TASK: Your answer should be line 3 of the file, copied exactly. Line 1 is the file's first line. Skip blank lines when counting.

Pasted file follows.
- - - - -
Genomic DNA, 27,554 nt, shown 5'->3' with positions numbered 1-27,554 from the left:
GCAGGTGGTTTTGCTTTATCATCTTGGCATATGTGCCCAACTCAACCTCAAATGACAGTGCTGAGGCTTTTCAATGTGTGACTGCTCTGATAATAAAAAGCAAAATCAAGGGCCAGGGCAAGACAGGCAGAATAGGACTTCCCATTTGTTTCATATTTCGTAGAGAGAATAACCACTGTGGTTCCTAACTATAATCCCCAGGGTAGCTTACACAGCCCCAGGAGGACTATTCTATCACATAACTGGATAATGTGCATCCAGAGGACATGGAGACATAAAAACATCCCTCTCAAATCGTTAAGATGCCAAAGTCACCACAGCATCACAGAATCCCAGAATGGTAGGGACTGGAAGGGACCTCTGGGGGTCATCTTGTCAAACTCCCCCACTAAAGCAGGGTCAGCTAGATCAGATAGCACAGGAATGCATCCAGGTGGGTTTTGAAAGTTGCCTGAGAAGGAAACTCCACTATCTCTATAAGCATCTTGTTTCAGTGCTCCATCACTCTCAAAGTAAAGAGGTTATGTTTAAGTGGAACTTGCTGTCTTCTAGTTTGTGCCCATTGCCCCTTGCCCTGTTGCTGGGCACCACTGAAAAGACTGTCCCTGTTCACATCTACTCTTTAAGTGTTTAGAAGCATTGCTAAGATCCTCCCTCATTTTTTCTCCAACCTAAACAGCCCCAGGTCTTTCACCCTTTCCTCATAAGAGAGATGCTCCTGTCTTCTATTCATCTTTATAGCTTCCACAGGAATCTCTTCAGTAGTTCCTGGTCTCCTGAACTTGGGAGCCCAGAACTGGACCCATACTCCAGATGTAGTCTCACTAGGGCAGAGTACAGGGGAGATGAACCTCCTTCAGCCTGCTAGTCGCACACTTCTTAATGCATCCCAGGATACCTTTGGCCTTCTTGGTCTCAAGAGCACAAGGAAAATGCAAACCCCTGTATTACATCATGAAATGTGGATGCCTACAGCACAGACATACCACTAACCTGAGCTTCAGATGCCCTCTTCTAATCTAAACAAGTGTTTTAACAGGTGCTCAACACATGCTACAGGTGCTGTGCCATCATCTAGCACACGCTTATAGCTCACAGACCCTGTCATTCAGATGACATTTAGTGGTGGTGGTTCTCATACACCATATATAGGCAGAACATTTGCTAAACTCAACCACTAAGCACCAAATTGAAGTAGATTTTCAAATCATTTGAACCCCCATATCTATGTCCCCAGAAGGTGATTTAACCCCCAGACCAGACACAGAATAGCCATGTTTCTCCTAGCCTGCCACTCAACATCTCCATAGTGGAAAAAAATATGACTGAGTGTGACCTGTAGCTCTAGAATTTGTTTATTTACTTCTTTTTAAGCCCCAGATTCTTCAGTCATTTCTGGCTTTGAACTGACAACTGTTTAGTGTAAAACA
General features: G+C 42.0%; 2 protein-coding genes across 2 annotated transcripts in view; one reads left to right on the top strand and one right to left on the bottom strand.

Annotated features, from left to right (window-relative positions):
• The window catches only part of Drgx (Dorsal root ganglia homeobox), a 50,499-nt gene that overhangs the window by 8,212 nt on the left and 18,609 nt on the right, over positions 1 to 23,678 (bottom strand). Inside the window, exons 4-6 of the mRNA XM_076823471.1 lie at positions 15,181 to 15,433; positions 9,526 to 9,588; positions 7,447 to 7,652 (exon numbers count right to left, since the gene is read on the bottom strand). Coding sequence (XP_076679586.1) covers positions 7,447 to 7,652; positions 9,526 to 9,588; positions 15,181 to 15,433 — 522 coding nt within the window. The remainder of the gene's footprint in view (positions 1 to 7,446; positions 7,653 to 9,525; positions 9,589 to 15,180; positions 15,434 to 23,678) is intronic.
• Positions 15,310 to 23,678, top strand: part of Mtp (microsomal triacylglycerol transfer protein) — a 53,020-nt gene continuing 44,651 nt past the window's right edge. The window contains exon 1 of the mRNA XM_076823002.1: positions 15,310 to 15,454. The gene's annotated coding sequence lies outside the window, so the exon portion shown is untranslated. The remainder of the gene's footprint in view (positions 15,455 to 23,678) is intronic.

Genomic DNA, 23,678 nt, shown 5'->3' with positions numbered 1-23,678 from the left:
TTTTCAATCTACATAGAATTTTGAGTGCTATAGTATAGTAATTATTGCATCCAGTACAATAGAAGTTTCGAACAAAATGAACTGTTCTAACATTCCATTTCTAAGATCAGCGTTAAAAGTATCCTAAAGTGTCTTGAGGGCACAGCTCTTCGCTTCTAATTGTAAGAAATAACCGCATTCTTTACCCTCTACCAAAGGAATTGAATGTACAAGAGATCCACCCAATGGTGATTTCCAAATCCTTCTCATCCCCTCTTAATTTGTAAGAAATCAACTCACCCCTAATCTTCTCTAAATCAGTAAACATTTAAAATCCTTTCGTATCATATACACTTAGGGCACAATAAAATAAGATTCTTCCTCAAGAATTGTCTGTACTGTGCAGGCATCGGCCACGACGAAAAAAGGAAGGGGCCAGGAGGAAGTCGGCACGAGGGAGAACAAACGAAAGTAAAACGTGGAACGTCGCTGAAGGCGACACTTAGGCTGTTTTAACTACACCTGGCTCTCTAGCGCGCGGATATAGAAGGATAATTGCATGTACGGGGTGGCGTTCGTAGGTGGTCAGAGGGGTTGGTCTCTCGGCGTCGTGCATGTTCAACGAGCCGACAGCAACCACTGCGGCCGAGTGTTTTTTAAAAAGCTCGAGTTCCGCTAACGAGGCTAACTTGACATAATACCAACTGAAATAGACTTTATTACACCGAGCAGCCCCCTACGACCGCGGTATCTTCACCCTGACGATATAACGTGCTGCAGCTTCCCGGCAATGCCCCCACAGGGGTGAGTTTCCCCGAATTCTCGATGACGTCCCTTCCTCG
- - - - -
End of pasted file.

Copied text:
General features: G+C 42.0%; 2 protein-coding genes across 2 annotated transcripts in view; one reads left to right on the top strand and one right to left on the bottom strand.